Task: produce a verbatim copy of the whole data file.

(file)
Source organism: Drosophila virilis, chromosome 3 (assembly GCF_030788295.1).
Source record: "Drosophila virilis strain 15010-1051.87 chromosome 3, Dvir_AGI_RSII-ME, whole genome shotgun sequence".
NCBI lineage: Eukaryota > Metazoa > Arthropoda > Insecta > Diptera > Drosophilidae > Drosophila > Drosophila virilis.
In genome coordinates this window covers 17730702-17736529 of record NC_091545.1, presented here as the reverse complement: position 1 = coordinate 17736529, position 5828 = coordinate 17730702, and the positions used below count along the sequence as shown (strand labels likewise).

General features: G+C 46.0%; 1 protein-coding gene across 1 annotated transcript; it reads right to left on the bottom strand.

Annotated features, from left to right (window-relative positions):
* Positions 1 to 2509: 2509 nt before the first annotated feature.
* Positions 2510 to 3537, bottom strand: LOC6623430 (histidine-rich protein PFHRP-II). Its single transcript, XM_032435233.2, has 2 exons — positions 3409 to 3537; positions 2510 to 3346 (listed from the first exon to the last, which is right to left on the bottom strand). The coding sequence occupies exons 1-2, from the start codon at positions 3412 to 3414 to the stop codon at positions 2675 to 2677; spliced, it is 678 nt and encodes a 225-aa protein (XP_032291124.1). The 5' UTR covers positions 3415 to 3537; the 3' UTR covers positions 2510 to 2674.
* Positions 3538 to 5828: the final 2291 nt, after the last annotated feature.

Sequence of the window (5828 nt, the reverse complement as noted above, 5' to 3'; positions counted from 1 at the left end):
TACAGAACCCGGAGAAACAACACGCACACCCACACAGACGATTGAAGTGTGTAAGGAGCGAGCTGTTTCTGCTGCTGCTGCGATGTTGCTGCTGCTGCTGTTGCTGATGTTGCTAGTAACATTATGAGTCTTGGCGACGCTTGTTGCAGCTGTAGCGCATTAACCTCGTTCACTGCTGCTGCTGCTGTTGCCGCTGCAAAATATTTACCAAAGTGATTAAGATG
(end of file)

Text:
Source organism: Drosophila virilis, chromosome 3 (assembly GCF_030788295.1).
Source record: "Drosophila virilis strain 15010-1051.87 chromosome 3, Dvir_AGI_RSII-ME, whole genome shotgun sequence".
NCBI lineage: Eukaryota > Metazoa > Arthropoda > Insecta > Diptera > Drosophilidae > Drosophila > Drosophila virilis.
In genome coordinates this window covers 17730702-17736529 of record NC_091545.1, presented here as the reverse complement: position 1 = coordinate 17736529, position 5828 = coordinate 17730702, and the positions used below count along the sequence as shown (strand labels likewise).

General features: G+C 46.0%; 1 protein-coding gene across 1 annotated transcript; it reads right to left on the bottom strand.

Annotated features, from left to right (window-relative positions):
* Positions 1 to 2509: 2509 nt before the first annotated feature.
* Positions 2510 to 3537, bottom strand: LOC6623430 (histidine-rich protein PFHRP-II). Its single transcript, XM_032435233.2, has 2 exons — positions 3409 to 3537; positions 2510 to 3346 (listed from the first exon to the last, which is right to left on the bottom strand). The coding sequence occupies exons 1-2, from the start codon at positions 3412 to 3414 to the stop codon at positions 2675 to 2677; spliced, it is 678 nt and encodes a 225-aa protein (XP_032291124.1). The 5' UTR covers positions 3415 to 3537; the 3' UTR covers positions 2510 to 2674.
* Positions 3538 to 5828: the final 2291 nt, after the last annotated feature.

Sequence of the window (5828 nt, the reverse complement as noted above, 5' to 3'; positions counted from 1 at the left end):
TACAGAACCCGGAGAAACAACACGCACACCCACACAGACGATTGAAGTGTGTAAGGAGCGAGCTGTTTCTGCTGCTGCTGCGATGTTGCTGCTGCTGCTGTTGCTGATGTTGCTAGTAACATTATGAGTCTTGGCGACGCTTGTTGCAGCTGTAGCGCATTAACCTCGTTCACTGCTGCTGCTGCTGTTGCCGCTGCAAAATATTTACCAAAGTGATTAAGATG